Bottom Line: The 2014 Toyota Avalon is far more youthful than it used to be, with a more responsive, sophisticated personality, an excellent interior, and a 40-mpg Hybrid version -- plus of course top-notch comfort all around.

The last-generation Toyota Avalon seemed to be a cushy, old-style American cruiser in spirit. And while the current Avalon that was introduced this past year is a much more sophisticated sedan, with much improved handling and still an excellent ride, we're happy to see it remain essentially an American car.

Toyota Camry

Percent U.S./Canadian content: 75
Final assembly point: Georgetown, Kentucky; Lafayette, Indiana
Engines and transmissions from: U.S., Japan
Bottom Line: The 2014 Toyota Camry may not be as attractive as some of its competitors, but it's now more than ever the most sensible choice for shoppers focused on value, frugality and comfort above all else.

Toyota has built its Camry in the U.S. for more than 25 years, and for that entire time it's been one of the best-selling sedans on the market. Furthermore, it was the most American vehicle for several years, based on its content percentage. It might be a Toyota, but it's more American by that gauge than any Chevy or Ford sedan.

Toyota Sienna

Percent U.S./Canadian content: 75
Final assembly point: Princeton, Indiana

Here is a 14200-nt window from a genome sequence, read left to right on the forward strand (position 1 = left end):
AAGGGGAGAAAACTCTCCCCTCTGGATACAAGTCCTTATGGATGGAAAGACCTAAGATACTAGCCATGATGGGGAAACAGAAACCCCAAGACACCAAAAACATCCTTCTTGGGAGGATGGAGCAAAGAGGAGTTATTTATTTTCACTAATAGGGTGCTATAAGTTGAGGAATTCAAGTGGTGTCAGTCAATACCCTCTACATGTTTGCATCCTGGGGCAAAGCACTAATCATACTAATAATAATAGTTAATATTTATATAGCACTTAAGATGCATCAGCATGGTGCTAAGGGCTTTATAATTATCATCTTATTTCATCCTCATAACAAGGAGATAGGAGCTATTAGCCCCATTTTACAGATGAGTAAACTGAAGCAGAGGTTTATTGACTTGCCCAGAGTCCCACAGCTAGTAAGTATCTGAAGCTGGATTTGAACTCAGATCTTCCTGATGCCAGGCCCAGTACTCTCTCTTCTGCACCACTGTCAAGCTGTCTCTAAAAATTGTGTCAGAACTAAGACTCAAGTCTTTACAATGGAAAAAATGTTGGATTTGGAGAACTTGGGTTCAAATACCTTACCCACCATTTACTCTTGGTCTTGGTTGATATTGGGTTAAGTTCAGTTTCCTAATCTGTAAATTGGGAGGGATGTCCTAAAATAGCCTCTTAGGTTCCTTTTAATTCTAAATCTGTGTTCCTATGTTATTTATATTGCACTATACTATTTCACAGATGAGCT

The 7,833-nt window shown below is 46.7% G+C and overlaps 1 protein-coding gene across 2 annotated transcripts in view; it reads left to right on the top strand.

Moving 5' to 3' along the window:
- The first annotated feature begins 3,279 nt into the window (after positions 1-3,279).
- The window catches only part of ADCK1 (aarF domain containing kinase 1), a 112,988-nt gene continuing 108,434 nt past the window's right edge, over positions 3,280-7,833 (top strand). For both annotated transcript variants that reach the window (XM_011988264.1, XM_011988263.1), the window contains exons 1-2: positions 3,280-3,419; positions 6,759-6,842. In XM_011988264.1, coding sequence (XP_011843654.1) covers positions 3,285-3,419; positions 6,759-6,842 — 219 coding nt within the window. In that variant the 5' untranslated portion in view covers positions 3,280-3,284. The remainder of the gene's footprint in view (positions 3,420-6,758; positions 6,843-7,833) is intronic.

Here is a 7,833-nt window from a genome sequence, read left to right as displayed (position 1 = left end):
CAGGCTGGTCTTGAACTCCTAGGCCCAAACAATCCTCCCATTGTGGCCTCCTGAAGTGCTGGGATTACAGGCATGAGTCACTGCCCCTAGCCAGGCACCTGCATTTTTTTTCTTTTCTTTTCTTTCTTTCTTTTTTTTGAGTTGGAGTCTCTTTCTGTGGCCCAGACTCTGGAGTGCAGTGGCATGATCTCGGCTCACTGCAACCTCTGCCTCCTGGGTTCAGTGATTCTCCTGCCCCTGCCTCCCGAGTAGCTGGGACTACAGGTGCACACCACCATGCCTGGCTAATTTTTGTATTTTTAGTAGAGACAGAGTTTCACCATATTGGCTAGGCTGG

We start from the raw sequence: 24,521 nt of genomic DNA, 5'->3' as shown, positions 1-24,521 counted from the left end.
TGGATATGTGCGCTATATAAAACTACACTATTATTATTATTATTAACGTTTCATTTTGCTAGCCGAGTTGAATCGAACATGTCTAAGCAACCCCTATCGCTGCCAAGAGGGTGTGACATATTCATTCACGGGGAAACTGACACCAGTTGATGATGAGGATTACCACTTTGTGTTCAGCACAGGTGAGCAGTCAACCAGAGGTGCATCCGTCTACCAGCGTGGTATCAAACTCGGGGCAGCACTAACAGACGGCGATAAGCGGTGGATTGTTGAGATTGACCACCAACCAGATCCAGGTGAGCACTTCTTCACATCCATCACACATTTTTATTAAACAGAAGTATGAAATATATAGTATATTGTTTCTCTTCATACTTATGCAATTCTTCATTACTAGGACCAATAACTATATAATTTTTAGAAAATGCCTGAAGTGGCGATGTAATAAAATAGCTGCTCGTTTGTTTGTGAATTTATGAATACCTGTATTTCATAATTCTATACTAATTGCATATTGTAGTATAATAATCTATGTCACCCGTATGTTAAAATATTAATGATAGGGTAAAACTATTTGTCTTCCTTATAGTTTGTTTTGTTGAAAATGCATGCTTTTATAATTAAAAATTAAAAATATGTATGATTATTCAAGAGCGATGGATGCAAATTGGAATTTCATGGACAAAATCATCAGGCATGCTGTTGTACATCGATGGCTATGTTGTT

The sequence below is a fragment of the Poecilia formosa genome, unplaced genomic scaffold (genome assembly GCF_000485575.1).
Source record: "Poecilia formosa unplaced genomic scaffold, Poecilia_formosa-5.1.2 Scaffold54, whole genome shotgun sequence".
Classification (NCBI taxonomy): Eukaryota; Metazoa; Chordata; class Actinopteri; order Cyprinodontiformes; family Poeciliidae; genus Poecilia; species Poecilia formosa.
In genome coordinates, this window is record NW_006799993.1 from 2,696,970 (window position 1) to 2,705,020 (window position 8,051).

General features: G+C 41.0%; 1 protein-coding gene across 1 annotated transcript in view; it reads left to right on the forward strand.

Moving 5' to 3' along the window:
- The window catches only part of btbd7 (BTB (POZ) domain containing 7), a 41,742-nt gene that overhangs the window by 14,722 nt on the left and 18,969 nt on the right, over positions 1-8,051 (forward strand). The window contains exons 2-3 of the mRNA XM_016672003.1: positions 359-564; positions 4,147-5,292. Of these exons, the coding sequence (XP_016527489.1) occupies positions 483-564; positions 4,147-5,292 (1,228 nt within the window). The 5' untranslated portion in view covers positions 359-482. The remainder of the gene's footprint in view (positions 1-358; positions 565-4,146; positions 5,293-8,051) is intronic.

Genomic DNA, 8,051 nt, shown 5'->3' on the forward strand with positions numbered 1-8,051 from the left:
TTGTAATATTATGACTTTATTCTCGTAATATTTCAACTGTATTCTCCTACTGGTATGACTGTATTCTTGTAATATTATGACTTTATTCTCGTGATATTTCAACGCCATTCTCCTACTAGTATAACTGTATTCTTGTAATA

Engines and transmissions from: U.S., Japan
Bottom Line: The Toyota Sienna only comes up shy in fold-away second-row seats and gas mileage; otherwise it's a leader in power and durability.

The 2014 Toyota Sienna minivan isn't quite as tech-savvy as Chrysler's minivans, or as cleverly packaged as the Honda Odyssey, but like those other two models it has a strong reputation with American families and it's built right here in the U.S. Although transmissions for the Sienna come from Japan, engines are built in the U.S.—and the vans are assembled in Indiana.

Toyota Tundra

Percent U.S./Canadian content: 75
Final assembly point: San Antonio, Texas
Engines and transmissions from: U.S., Japan
Bottom Line: A fresh new look and an upgraded interior with new technology make the 2014 Toyota Tundra an intriguing truck, but lackluster powertrains keep it from shining.